In multi-regional Spain, which has arguably the most acrimonious multi-region democracy in Europe, the Basque region controls most of its (Basque’s) tax revenue. It pays the center for services rendered (foreign affairs, defence,monarchy) by negotiated transfer. It controls all other aspects of its society. Yet, they feel aggrieved and Basque separatist movement has been an enduring reality in Spain. Their grievance, amongst others, is having to subsidise poorer regions like Andalusia in the south and Galicia, in the north. It is also worth mentioning that the regions renegotiate their contract with the Central Spanish government every five years. And some of them like Basque and Catalonia have autonomy.

Germany has poorer, north eastern states (Landers) like Saxony, Brandenburg, etc in East Germany. But they do not ‘kidnap’ resources from West Germany. Neither is there a ‘mysterious’ revenue formula used to drain the richer West Germany, for purposes of one united Germany. There are agreed and accepted transfer, from Berlin. Not forced or foisted exploitation.

The Mezzogiorno in Italy is a region of relative poverty. But it does not resort to official extortion to re-distribute income from richer regions.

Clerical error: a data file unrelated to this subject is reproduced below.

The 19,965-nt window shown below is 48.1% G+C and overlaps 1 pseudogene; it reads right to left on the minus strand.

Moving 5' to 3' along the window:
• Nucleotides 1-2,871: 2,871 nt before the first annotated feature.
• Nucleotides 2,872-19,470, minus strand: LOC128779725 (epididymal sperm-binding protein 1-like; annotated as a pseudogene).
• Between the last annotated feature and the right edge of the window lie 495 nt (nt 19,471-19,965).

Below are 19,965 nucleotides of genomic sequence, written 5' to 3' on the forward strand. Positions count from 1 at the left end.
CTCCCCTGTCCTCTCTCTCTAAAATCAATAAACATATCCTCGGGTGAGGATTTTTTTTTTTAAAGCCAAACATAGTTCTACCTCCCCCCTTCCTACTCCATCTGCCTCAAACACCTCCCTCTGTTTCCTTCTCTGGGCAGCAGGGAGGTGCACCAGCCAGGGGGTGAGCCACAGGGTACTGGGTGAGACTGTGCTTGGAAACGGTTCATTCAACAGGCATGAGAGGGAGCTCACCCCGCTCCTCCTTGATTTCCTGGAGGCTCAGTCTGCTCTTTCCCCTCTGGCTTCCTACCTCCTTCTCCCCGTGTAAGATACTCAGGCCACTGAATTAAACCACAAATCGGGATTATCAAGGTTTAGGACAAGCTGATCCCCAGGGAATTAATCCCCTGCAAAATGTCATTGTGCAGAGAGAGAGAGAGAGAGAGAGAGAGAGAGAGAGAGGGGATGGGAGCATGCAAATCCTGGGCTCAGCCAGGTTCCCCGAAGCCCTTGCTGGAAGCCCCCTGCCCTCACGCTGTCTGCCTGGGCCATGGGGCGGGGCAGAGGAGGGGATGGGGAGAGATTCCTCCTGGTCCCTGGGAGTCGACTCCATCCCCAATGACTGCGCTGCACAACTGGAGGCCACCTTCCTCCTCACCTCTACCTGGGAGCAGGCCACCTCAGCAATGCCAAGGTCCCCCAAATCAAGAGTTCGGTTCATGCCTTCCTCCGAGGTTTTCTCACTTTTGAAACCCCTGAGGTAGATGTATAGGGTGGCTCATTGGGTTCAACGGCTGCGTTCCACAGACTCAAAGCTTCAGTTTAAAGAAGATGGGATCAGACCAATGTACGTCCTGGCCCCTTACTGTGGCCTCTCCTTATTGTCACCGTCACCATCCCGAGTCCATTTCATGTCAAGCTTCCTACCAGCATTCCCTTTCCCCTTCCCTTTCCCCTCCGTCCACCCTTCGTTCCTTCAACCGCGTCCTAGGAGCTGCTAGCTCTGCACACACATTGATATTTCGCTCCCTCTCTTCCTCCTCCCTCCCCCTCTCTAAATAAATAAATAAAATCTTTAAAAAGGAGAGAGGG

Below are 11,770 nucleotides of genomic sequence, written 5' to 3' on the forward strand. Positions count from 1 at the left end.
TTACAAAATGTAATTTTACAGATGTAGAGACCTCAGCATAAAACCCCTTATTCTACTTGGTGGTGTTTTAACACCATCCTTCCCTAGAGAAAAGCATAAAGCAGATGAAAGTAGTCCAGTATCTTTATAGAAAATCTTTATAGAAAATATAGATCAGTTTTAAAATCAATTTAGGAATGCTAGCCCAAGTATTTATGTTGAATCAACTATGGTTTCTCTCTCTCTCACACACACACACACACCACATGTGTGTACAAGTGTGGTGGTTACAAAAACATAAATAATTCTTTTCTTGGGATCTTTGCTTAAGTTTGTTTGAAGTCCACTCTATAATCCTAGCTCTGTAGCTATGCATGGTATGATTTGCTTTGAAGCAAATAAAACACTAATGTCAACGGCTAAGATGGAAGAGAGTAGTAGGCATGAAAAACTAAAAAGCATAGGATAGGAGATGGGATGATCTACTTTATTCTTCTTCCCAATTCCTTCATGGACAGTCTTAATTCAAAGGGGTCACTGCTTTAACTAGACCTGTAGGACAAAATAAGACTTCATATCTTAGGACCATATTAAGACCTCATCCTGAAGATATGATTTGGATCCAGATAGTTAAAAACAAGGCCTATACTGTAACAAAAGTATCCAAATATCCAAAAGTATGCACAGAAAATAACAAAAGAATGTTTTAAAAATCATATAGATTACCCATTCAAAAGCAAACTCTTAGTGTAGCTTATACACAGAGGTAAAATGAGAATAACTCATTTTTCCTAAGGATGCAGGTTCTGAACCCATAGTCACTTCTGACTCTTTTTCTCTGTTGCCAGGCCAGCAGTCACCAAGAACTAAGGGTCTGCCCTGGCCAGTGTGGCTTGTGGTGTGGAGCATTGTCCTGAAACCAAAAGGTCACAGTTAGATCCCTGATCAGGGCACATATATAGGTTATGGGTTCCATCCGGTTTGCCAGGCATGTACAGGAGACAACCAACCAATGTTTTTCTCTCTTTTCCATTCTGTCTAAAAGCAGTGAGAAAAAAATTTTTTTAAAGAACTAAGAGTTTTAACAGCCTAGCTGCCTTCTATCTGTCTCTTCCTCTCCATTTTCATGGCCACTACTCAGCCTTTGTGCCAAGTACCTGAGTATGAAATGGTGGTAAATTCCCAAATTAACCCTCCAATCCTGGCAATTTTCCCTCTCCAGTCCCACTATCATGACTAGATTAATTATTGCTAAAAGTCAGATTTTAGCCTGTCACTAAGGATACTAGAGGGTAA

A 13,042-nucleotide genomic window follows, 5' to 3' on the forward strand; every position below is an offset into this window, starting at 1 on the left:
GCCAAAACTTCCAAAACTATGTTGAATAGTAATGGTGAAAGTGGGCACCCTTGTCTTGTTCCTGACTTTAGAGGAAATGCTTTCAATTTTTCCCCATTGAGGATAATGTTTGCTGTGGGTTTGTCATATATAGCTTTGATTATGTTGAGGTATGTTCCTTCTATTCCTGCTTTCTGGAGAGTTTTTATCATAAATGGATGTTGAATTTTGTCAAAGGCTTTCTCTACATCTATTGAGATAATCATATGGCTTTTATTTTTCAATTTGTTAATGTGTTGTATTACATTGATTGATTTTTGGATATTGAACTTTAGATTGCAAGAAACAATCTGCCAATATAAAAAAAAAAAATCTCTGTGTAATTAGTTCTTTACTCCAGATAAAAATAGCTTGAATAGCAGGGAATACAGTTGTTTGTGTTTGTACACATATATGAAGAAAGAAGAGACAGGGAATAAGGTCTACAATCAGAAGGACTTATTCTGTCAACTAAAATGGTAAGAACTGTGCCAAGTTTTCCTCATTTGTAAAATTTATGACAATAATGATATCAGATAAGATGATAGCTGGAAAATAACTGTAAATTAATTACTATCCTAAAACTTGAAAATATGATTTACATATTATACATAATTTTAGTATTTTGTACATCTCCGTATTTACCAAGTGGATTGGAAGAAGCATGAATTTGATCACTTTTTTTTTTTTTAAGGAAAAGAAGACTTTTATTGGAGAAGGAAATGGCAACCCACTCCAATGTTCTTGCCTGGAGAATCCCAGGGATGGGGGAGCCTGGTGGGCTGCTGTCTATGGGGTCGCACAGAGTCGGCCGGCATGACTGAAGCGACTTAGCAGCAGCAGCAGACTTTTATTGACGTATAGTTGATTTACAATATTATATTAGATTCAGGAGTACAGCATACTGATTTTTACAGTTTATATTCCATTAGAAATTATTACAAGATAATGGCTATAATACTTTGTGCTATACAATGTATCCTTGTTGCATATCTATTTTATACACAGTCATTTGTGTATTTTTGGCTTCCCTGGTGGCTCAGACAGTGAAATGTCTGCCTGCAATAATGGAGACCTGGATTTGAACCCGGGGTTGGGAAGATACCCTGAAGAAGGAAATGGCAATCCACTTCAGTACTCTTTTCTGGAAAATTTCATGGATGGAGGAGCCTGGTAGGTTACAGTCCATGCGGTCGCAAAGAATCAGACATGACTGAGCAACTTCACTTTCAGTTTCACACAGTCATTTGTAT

The Nigeria revenue formula is unsustainable. There is deep resentment in the South-East and South-South of Nigeria over this insolent revenue formula. My fear is that it may reach a tipping point unexpectedly.

FEDERAL CHARACTER: In recent days, the supporters of Buhari have been telling the whole world that appointments made by Buhari are based on merit. This was in response to accusations of lopsidedness. I was rather surprised, since federal character, which was championed by the North, has not been annulled. I wish it was.
Federal character is a classic form of quota system. Some people may regard it as affirmative action. It was initiated by yet another North-led government in Nigeria. It was intended to reserve positions in the federal civil service to disadvantaged states. (Read: Northern states).